FANDOM


Definition Edit

For a particle in a closed orbit, the epicyclic frequency is the frequency of radial motions due to a small perturbation in the orbit. For example, consider a planet orbiting a star in a circular orbit. If the motion of this planet is slightly perturbed in the radial direction, its orbit will change from circular to elliptical. Thus its distance from the star (the center of the potential) is no longer constant, but oscillating between a maximum and minimum distance (apoapsis and periapsis). The epicyclic frequency is the frequency of these oscillations.

Derivation Edit

Consider a test particle orbiting in a fixed radial potential, $ \phi(r) $. As is well known, the particle's motion is confined to a plane due to conservation of angular momentum. The Lagrangian in polar coordinates is

$ {\mathcal{L}} = \frac{1}{2}\left({\dot {r}}^2 + r^2{\dot{\varphi}}^2\right) - \phi(r) $

From the Euler-Lagrange equations we deduce a constant of motion which is the orbital angular momentum (per unit mass) of the test particle, as well as the equation of motion in the radial direction:

$ \frac{\partial {\mathcal{L}}}{\partial {\dot{\varphi}}} = r^2{\dot{\varphi}} = const \equiv L \Rightarrow {\dot{\varphi}}=\frac{L}{r^2} $

$ {\ddot{r}} = -\frac{\partial \phi}{\partial r} + r {\dot{\varphi}}^2 = F(r) + r {\dot{\varphi}}^2 = F(r) + \frac{L^2}{r^3} $

Where we have defined $ F(r) \equiv -{\partial \phi}/{\partial r} $ the radial force acting on the particle due to the potential. The second term in the above equation is due to the centrifugal force.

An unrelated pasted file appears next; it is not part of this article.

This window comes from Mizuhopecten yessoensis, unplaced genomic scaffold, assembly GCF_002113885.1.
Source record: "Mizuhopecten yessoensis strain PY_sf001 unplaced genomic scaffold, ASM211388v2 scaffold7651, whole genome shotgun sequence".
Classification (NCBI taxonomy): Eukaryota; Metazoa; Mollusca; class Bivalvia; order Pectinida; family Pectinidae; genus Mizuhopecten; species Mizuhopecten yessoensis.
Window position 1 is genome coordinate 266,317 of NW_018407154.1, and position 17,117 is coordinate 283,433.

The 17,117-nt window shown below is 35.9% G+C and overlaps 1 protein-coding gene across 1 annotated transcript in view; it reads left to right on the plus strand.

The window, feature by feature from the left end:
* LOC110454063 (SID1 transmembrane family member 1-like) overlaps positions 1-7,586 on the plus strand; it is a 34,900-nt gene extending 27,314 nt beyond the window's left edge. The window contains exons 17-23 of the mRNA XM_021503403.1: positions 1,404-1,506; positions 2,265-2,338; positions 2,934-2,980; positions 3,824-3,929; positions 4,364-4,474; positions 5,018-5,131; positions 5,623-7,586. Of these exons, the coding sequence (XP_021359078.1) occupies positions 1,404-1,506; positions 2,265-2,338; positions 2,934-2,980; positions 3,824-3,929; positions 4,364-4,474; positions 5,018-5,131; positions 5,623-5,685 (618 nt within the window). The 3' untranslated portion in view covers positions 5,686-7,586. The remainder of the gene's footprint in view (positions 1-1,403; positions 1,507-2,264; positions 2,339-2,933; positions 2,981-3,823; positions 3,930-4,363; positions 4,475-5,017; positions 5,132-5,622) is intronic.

Let us now consider a "nearly circular orbit", whose equilibrium radius is $ R $. As this is the equilibrium radius we have

$ F(R) + \frac{L^2}{R^3} = 0 $

If we now perturb the orbit such that $ r = R + \delta r $ with $ \delta r << R $ we obtain to first order $ {\ddot{\delta r}} = -\left[\frac{3 L^2}{R^4} - \left(\frac{d F}{dr}\right)_{r=R}\right]\delta r \equiv \kappa^2 \delta r $

where $ \kappa $ is precisely the epicyclic frequency.

Relation to Angular Freqency Edit

It is useful to relate the epicyclic frequency to the angular frequency of the orbit, $ \Omega(r)={\dot{\varphi}} $

Since the radial force is given by $ F(r) = -\frac{L^2}{r^3} = -\Omega(r)^2 r $, we easily obtain

$ \kappa^2 = 4\Omega^2 + r\frac{d \Omega^2}{dr} $

Examples in Specific Potentials Edit

Kepler Potential Edit

In a Keplerian potential we have $ \Omega(r) \propto r^{-3/2} $ and therefore $ \kappa = \Omega $. Since the angular frequency and the epicyclic, radial, frequencies are equal, the orbits form closed ellipses that return to the same point in space every orbit

Solid Body Rotation Edit

In solid body rotation we have $ \Omega(r) = const $ and therefore $ \kappa = 2\Omega $. Since the ratio between the angular and epicyclic frequencies is rational, the orbits will be closed as in the case of the Kepler potential.

Flat Rotation Curve Edit

For a flat rotation curve, as is typical of many disk galaxies, $ V(r)=const \Rightarrow \Omega(r) \propto r^{-1} \Rightarrow \kappa = \sqrt{2}\Omega $

Here the ratio of angular to epicyclic frequncies is irrational, and therefore perturbed orbits will not be closed, but will return to a slightly different angle after each radial orbit. This will form a "rosetta" like pattern that will eventually fill a finite area.

Constant Angular Momentum Edit

If the given potential results in angular momentum which is constant with radius, then $ L(r)=const \Rightarrow \Omega(r) \propto r^{-2} \Rightarrow \kappa = 0 $

Angular momentum profiles that decrease outwards result in imaginary frequencies, which leads to Rayleigh Instability .